Commerce, Food, and Identity in Seventeenth-Century England and France
Title
Commerce, Food, and Identity in Seventeenth-Century England and France
Subtitle
Across the Channel
Price
€ 95,00
ISBN
9789463720175
Format
Hardback
Number of pages
214
Language
English
Publication date
Dimensions
15.6 x 23.4 cm
Also available as
eBook PDF - € 94,99
Table of Contents
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Introduction: The Economics of Taste
Chapter 1: Méthode Anglaise: Transnational Exchange and the Origins of Champagne
Chapter 2: Primary Sauces: The Rise of Cookbooks, Cuisines, and Corporations
Chapter 3: London Coffeehouse or Parisian Café?
Chapter 4: Sugar and Empire: Tea’s ‘Inseparable Companion’
Conclusion
Bibliography

Garritt van Dyk

Commerce, Food, and Identity in Seventeenth-Century England and France

Across the Channel

“Tell me what you eat, and I’ll tell you who you are” was the challenge issued by French gastronomist Jean Brillat-Savarin. Champagne is declared a unique emblem of French sophistication and luxury, linked to the myth of its invention by Dom Pérignon. Across the Channel, a cup of sweet tea is recognized as a quintessentially English icon, simultaneously conjuring images of empire, civility, and relentless rain that demands the sustenance and comfort that only tea can provide. How did these tastes develop in the seventeenth century?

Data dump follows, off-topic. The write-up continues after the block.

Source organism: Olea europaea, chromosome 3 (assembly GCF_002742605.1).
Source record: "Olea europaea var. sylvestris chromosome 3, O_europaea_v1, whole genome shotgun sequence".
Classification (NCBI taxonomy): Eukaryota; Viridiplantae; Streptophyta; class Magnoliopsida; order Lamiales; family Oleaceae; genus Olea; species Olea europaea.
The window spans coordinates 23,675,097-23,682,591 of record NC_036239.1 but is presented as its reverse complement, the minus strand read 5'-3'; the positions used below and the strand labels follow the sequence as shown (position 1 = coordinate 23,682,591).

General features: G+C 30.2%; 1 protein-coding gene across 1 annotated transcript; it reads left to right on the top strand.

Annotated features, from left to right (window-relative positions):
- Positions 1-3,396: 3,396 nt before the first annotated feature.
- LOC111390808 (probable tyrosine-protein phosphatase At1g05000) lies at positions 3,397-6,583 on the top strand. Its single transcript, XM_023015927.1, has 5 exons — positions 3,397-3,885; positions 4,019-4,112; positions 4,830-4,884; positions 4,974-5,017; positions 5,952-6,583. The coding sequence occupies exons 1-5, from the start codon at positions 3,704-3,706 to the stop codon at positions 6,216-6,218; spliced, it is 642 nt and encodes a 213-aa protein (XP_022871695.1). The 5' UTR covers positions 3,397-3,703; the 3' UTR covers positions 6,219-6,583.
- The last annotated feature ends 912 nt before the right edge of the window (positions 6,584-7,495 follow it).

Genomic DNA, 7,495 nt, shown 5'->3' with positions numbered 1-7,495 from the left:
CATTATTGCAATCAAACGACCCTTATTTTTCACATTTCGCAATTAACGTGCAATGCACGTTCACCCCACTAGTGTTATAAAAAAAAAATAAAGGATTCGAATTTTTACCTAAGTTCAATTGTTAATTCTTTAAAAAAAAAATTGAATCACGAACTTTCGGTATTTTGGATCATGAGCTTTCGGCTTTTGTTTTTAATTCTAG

Commerce, Food, and Identity in Seventeenth-Century England and France: Across the Channel offers a compelling historical narrative of the relationship between food, national identity, and political economy in the early modern period. These mutually influential relationships are revealed through comparative and transnational analyses of effervescent wine, spices and cookbooks, the development of coffeehouses and cafés, and the ‘national sweet tooth’ in England and France.
Author

Garritt van Dyk

Garritt Van Dyk is Lecturer at the University of Newcastle. He has published essays in A Cultural History of Plants in the Seventeenth and Eighteenth Centuries, EMaj, Eighteenth-Century Life, and Petits Propos Culinaires. He is a recipient of the Sophie Coe Prize for writing in food history.